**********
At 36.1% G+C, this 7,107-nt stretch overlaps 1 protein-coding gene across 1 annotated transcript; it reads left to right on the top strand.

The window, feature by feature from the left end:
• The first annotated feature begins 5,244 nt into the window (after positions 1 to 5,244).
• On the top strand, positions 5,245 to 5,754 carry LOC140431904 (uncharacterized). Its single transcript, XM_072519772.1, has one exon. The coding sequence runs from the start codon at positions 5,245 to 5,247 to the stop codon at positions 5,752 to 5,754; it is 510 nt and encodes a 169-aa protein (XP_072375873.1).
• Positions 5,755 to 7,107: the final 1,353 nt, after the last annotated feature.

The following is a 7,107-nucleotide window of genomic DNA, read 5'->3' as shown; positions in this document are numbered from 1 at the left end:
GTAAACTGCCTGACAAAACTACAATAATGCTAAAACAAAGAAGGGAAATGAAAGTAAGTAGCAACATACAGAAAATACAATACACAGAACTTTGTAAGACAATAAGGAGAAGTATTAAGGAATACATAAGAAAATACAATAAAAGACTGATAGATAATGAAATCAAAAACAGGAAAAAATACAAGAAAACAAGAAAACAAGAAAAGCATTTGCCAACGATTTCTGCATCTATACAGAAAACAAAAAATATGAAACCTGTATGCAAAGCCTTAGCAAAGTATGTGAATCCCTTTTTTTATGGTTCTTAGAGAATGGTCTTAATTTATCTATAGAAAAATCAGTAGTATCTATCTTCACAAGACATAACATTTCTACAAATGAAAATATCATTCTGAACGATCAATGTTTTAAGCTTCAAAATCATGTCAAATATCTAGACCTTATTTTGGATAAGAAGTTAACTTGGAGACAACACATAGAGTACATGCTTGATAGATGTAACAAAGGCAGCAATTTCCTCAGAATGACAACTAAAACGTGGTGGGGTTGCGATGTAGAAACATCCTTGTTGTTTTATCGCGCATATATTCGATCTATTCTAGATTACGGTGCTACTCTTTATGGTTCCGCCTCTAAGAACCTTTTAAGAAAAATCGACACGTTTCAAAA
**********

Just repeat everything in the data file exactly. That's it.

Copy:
At 36.1% G+C, this 7,107-nt stretch overlaps 1 protein-coding gene across 1 annotated transcript; it reads left to right on the top strand.

The window, feature by feature from the left end:
• The first annotated feature begins 5,244 nt into the window (after positions 1 to 5,244).
• On the top strand, positions 5,245 to 5,754 carry LOC140431904 (uncharacterized). Its single transcript, XM_072519772.1, has one exon. The coding sequence runs from the start codon at positions 5,245 to 5,247 to the stop codon at positions 5,752 to 5,754; it is 510 nt and encodes a 169-aa protein (XP_072375873.1).
• Positions 5,755 to 7,107: the final 1,353 nt, after the last annotated feature.

The following is a 7,107-nucleotide window of genomic DNA, read 5'->3' as shown; positions in this document are numbered from 1 at the left end:
GTAAACTGCCTGACAAAACTACAATAATGCTAAAACAAAGAAGGGAAATGAAAGTAAGTAGCAACATACAGAAAATACAATACACAGAACTTTGTAAGACAATAAGGAGAAGTATTAAGGAATACATAAGAAAATACAATAAAAGACTGATAGATAATGAAATCAAAAACAGGAAAAAATACAAGAAAACAAGAAAACAAGAAAAGCATTTGCCAACGATTTCTGCATCTATACAGAAAACAAAAAATATGAAACCTGTATGCAAAGCCTTAGCAAAGTATGTGAATCCCTTTTTTTATGGTTCTTAGAGAATGGTCTTAATTTATCTATAGAAAAATCAGTAGTATCTATCTTCACAAGACATAACATTTCTACAAATGAAAATATCATTCTGAACGATCAATGTTTTAAGCTTCAAAATCATGTCAAATATCTAGACCTTATTTTGGATAAGAAGTTAACTTGGAGACAACACATAGAGTACATGCTTGATAGATGTAACAAAGGCAGCAATTTCCTCAGAATGACAACTAAAACGTGGTGGGGTTGCGATGTAGAAACATCCTTGTTGTTTTATCGCGCATATATTCGATCTATTCTAGATTACGGTGCTACTCTTTATGGTTCCGCCTCTAAGAACCTTTTAAGAAAAATCGACACGTTTCAAAA